Workers on the assembly line work on installing the motherboard on the reverse side of a 32-inch TV at Element Electronics in Winnsboro, South Carolina May 29, 2014. When Walmart pledged last year to ... more 
Workers on the assembly line work on installing the motherboard on the reverse side of a 32-inch TV at Element Electronics in Winnsboro, South Carolina May 29, 2014. When Walmart pledged last year to buy an extra $250 billion in U.S.-made goods over the next decade, it appeared to be just what was needed to help move America's putative manufacturing renaissance from rhetoric to reality. The company says consumers can now buy everything from U.S.-made flat-screen TVs, light bulbs and towels and curtains in its stores and on its website. The flat-screen TVs, made in Winnsboro, South Carolina by Element Electronics, may be the campaign's biggest surprise to date. Today, Element's 315,000-square-foot plant in South Carolina has six assembly lines making 32- and 40-inch TVs that are now available in all of Walmart's more than 4,000 U.S. Stores. The switch has led to significant savings in ocean freight charges and customs duties on finished goods - though like so many companies involved in the initiative Element has had difficulty finding domestic suppliers. To match Feature WALMART-RESHORING/ Picture taken May 29, 2014. REUTERS/Chris Keane (UNITED STATES - Tags: BUSINESS EMPLOYMENT) less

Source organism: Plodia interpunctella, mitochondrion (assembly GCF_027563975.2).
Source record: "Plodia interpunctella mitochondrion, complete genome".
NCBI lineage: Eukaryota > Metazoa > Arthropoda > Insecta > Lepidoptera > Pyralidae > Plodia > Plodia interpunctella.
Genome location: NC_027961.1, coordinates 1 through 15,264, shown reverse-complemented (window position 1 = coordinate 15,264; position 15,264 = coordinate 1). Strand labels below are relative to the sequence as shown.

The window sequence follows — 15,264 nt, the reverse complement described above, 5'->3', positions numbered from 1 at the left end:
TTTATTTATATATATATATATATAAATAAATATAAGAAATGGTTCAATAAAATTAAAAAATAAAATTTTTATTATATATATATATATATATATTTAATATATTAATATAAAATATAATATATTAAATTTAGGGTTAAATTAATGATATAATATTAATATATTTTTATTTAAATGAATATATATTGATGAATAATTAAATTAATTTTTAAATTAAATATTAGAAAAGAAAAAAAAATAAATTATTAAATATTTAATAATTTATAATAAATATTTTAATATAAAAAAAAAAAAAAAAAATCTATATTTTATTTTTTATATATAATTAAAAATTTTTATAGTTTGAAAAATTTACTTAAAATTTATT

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Reuters | Photo By CHRIS KEANE / REUTERS
Wed, Jun 4, 2014 1:28 AM EDT